• While I did enjoy Lynn Barber’s memoir An Education — which was made into the multi-nominated film with a star-making performance by Carey Mulligan — I wonder if part of the reason why I flew through it was because it was so short or because I was on a plane en route to Asia and therefore trapped.  Regardless, Ms. Barber is a perfectly fine writer who recounts her life in the heyday of 1960s England in a refreshing, straightforward way.
  • Ugh, I did not like An Evening of Long Goodbyes by Paul Murray, a hardback book club read that I lugged from Massachusetts to Manila, Vietnam, Cambodia, Hong Kong and back again.  Protagonist Charles Hythloday plays at being a nobly-born country aristocrat outside Dublin; when he’s forced to eke out a living, it was no surprise to me that this insipid loon struggles to find a place for himself in troubled modern-day Ireland.  There’s another storyline involving explosives and actresses, but I can’t be bothered to go into it.
  • Another novel I brought along on my Asia trip was The Missing by Tim Gautreaux, which set me down a path of kidnapping, violence and crime — in my readings, that is.  Mr. Gautreaux’s book is the truly compelling story not just of abduction, but also of redemption and revenge.  Oh, and there are riverboats.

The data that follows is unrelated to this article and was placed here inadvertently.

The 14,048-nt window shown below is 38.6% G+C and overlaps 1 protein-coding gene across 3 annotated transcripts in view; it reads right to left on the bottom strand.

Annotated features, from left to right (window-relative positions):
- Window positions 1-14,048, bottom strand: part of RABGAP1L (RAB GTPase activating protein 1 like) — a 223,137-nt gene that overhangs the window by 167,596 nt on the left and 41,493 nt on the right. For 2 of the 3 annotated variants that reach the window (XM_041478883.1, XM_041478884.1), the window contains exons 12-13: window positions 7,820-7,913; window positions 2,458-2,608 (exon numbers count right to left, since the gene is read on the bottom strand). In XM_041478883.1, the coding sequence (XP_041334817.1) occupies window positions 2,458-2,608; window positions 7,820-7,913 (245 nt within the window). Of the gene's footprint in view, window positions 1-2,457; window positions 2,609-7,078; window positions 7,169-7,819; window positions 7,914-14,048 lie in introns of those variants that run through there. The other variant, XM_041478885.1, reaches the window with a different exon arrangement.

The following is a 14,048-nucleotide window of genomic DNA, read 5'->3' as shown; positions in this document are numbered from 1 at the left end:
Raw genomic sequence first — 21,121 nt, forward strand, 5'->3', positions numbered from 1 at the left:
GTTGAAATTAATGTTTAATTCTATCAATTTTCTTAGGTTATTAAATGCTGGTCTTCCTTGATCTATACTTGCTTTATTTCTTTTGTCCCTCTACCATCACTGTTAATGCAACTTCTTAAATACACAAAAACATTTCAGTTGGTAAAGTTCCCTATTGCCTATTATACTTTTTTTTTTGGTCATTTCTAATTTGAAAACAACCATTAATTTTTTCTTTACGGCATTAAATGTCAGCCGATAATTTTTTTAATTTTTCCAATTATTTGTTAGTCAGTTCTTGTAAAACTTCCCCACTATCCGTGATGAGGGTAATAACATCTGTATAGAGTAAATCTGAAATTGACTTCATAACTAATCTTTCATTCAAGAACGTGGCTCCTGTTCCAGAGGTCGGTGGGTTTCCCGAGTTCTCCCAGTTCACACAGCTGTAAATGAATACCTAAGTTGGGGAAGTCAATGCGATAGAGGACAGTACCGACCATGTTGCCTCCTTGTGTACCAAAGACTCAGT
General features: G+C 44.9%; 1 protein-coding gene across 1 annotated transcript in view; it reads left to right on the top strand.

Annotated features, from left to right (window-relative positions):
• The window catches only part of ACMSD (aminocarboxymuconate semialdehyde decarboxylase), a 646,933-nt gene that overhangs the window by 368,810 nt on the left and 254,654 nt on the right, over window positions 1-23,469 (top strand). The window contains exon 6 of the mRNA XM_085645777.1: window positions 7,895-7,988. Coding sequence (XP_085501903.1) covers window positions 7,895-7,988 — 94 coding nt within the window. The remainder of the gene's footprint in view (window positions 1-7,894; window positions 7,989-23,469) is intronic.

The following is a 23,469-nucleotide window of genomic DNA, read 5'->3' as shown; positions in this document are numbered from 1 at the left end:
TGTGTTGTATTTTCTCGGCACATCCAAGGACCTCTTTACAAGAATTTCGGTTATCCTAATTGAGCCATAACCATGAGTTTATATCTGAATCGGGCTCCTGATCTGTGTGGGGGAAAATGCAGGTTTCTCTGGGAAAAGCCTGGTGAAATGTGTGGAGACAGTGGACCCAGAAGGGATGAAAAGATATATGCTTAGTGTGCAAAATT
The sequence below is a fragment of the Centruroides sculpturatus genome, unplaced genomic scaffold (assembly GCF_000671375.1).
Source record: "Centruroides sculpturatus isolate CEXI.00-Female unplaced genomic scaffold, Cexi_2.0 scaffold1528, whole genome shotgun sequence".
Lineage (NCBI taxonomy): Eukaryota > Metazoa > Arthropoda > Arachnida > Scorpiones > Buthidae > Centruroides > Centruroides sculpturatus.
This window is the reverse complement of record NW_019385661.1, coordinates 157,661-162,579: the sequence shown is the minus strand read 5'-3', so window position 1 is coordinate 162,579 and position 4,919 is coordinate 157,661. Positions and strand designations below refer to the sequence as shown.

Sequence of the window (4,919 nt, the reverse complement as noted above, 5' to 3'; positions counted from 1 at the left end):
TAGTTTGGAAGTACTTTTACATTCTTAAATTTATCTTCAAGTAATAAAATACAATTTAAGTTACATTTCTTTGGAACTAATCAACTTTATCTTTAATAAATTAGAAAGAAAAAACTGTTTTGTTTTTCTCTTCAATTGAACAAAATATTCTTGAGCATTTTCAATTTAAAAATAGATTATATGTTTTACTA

• I finished reading Bringing Adam Home: The Abduction That Changed America (by Les Standiford with Det. Sgt. Joe Matthews) in Siem Reap, and that night in my hotel room I used the dodgy Internet connection to Wikipedia Adam Walsh’s 1981 kidnapping.  From there I read about Ottis Toole, Henry Lee Lucas, Jeffrey Dahmer, Ted Bundy and pretty much every other serial killer I could think of until I was too freaked out to open the door for room service.
Wrapped Up in Books” by Belle + Sebastian.
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Sunday Sunday.

Keith and I just spent three weeks in Southeast Asia; during that time we were in Manila, Hanoi, Halong Bay, Siem Reap, Boracay and Hong Kong.  It was a lot of fun, but man — that’s a lot of stops to make when you’re something like fifteen time zones away from home, especially when you squeeze in additional Manila breaks between Siem Reap and Boracay, and then again Boracay and Hong Kong.  Even though we went to some pretty awesome places, the highlight of the trip — for me, anyway — was staying at my grandmother’s house.

The last time I was at my grandmother’s was five years ago, but before that it had been ten.  We used to visit with far more frequency, but traveling 8500+ miles gets more difficult when there are things like jobs and vacation time to consider.